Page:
Scientifically Verified
    • Data Driven
    • Repeatable
    • Measurable
    • Specific
    Objectivity
    Scientifically Verified
    Economically Viable
    Sustainable Systems
    Knowledge
    Knowledge
    Ethically Grounded
    Ethically Grounded
    • Compassion
    • Responsibility
    • Respect
    • Fairness
    • Truth
    Value Similarity
    Feelings
    Belief
  • Consumer Perception
    The public senses change in the way food is produced but does not understand
    Lack of understanding creates opportunity for activists and detractors
    The food system must engage in value based communication that is ethically grounded, scientifically verified and economically viable to build trust in today’s systems
  • Animal Welfare
    • Values: The proper care of animals is very important to me. My family and I have an ethical obligation to make sure the animals on our farm are well cared for.
    • Science: That’s why we use the latest technology on the farm to keep our animals comfortable, protected from disease, predators and the elements, and fed a well-balanced diet for optimal health.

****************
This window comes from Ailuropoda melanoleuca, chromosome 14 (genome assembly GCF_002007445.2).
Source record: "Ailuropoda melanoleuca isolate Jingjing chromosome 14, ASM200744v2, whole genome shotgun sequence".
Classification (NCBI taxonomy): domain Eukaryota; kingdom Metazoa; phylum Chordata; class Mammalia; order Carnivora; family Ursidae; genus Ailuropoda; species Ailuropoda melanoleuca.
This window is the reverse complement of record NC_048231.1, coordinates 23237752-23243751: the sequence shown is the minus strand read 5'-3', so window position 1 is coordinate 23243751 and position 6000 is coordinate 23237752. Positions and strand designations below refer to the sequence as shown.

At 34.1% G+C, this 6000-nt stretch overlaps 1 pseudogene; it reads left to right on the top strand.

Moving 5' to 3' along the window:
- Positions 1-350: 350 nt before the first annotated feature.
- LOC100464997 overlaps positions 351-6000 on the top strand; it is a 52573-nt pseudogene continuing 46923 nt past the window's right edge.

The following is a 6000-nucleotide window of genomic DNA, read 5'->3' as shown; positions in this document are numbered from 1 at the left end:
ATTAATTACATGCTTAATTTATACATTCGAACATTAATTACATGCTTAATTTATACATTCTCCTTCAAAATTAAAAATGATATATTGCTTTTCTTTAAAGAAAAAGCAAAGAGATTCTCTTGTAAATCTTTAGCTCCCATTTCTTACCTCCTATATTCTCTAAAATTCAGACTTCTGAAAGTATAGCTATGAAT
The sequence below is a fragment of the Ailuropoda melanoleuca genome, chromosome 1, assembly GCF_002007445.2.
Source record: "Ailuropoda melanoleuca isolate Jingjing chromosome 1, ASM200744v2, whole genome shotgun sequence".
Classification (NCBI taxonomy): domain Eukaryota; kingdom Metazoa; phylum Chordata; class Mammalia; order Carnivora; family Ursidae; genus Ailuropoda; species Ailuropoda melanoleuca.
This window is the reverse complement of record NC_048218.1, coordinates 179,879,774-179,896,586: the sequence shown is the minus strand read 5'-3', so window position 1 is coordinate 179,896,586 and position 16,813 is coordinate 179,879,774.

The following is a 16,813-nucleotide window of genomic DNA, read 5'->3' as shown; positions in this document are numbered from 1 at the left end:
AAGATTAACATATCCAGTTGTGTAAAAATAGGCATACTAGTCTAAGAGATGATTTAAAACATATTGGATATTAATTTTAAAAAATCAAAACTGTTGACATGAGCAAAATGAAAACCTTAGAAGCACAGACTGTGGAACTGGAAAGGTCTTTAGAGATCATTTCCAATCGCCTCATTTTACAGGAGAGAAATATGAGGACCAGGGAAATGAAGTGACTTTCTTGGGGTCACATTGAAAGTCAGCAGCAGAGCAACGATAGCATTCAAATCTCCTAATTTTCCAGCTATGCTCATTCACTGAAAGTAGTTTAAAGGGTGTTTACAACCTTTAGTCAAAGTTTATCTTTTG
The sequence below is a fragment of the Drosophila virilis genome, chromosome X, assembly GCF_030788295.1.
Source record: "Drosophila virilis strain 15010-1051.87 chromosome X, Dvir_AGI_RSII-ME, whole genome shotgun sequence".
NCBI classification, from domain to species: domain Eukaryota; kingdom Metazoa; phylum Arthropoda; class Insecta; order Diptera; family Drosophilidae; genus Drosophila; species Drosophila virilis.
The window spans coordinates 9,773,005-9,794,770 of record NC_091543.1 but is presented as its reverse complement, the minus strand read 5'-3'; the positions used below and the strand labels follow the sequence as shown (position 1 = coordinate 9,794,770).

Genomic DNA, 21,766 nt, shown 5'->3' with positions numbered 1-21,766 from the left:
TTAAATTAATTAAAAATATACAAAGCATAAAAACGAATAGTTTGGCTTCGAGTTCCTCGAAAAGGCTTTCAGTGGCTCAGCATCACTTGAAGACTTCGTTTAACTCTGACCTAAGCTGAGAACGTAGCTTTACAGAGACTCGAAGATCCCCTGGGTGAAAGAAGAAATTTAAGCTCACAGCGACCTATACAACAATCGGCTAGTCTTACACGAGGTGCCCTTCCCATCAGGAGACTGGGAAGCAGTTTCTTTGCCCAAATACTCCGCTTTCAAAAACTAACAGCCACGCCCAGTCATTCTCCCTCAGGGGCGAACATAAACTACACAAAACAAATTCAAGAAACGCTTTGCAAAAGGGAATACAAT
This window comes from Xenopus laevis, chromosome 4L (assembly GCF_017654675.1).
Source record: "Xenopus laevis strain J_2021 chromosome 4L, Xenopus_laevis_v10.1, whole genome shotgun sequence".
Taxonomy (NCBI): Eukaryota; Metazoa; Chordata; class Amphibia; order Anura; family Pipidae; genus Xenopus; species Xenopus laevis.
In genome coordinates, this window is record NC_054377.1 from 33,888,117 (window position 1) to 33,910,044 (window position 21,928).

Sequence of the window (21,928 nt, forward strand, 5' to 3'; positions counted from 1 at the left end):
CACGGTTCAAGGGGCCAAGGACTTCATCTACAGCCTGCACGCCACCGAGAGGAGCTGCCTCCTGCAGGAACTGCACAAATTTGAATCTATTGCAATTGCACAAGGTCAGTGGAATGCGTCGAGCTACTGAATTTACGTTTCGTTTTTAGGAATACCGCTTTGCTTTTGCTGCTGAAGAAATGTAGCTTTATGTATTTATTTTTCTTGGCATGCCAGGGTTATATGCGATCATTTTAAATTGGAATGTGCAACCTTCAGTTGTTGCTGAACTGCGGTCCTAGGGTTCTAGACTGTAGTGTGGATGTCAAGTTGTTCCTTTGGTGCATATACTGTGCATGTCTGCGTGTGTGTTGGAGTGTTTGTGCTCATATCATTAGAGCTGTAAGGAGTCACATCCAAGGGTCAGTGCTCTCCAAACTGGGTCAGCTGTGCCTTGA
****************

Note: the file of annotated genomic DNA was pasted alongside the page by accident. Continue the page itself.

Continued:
• Economics: Treating my animals with the best care allows my family and me to help provide consumers with abundant, safe and affordable food, and allows me to make a living so I can provide for my family.
  • Environment
    • Values: We drink the same water and breathe the same air as our neighbors. I want to protect and sustain the environment for my family, my community and for future generations so they have it as good, or better, than I do.